The freshness with which Boyle paints the country, the punchy editing and charismatic performances, all conspire against our recognising this is a standard against-all-odds story, a standard rags-to-riches, and a standard do-anything-to-get-the-girl. It is standard pulp. But done so well we barely notice. He has put together a film of surprising maturity, and perhaps his first to win general audiences in a big way. It’s a film that uses lessons from Boyle’s earlier movies – the gross-out shock value of Trainspotting, the lovable rogues of Shallow Grave, the exoticism of The Beach and the bold visual experimentation of 28 Days Later and Sunshine. It repackages them in feelgood form for all but the most delicate of tastes.

True, the sight of a young boy diving through an ocean of sewage (with filmstar photo held aloft) recalls the stronger images from Trainspotting. But here it is done for humour and too brief to be offensive. Everything about the film is refreshingly clever and a delight to watch. If occasionally there are subtitles, they are inventively inserted at interesting places on the screen with their own background colours.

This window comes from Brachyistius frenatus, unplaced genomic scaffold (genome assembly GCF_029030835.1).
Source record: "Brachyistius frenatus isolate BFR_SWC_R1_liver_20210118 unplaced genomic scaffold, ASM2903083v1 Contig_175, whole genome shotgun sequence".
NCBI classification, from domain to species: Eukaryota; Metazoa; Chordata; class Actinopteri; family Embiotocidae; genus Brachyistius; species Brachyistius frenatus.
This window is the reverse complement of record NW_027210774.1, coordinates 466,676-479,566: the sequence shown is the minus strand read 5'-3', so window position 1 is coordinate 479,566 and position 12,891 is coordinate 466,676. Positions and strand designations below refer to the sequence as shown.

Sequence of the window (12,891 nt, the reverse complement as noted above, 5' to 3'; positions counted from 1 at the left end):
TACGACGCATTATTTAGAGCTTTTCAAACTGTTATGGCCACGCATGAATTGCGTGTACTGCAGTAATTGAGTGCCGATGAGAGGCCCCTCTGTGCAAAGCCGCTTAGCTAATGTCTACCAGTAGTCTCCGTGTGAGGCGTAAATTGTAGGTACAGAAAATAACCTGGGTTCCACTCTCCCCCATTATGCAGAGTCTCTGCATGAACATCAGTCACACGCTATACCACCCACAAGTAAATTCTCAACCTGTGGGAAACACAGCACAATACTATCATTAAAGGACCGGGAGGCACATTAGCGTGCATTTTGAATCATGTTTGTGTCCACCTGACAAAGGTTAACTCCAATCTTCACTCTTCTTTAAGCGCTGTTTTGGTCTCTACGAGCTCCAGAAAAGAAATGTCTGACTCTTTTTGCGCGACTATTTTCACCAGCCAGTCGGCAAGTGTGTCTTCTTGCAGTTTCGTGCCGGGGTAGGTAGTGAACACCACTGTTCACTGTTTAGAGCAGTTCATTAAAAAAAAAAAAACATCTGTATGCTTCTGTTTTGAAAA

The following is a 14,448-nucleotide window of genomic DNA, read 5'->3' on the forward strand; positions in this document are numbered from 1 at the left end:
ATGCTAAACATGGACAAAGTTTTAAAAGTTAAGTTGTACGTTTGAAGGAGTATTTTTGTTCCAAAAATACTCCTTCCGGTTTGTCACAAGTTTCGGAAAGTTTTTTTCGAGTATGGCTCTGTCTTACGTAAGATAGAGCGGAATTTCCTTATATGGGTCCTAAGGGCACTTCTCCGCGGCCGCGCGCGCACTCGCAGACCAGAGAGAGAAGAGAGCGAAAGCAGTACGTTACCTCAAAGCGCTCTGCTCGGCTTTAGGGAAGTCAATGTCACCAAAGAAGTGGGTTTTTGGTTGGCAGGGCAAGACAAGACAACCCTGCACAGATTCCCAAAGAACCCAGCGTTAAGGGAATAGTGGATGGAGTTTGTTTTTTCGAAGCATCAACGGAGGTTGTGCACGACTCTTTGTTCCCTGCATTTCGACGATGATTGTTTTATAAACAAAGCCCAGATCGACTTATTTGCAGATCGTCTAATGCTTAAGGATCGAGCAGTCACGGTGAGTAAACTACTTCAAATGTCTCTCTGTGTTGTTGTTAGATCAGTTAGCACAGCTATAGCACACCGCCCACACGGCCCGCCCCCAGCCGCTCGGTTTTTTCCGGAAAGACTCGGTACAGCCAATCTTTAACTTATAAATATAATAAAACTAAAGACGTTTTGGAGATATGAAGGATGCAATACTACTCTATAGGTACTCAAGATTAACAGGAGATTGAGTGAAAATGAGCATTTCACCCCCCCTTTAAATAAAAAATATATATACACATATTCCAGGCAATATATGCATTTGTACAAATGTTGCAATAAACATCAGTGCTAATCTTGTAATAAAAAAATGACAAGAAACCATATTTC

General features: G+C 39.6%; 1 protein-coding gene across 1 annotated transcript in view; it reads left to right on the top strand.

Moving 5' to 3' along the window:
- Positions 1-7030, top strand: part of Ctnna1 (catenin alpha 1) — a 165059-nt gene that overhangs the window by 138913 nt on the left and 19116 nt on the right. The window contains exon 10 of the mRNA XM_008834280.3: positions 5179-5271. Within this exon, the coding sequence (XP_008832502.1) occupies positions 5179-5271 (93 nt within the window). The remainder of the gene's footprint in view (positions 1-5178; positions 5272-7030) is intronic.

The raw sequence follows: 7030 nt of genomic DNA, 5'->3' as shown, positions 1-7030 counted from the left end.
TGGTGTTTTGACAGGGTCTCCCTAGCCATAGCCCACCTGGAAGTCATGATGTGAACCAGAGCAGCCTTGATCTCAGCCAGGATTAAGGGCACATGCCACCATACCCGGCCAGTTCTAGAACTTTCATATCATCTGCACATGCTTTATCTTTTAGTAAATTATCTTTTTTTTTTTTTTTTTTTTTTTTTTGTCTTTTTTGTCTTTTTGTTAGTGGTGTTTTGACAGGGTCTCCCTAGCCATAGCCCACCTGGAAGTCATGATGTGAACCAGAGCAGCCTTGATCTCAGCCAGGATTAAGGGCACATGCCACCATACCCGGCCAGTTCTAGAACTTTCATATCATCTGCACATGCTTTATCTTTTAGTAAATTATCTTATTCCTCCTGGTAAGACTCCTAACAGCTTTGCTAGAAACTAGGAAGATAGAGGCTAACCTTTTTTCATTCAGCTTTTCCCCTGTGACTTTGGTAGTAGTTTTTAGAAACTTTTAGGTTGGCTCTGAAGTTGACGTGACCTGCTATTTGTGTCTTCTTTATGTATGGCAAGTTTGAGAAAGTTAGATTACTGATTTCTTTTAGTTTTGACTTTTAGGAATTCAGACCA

The plot starts just before the question that lays the golden egg and cuts engagingly back through the boy’s life using flashbacks. Why is he being tortured? How did he get on the show? Why doesn’t he care about the money? In the background is his love, Latika, whom he has known since childhood. Both orphaned, she saw him by chance (standing abandoned in the rain) and he lets her share a corrugated iron shelter. It’s a touching scene without too much sugar. And chance is the theme of the film. How does a Slumdog like Jemal guess the answers to general knowledge questions that could baffle the educated? That’s what everybody wants to know.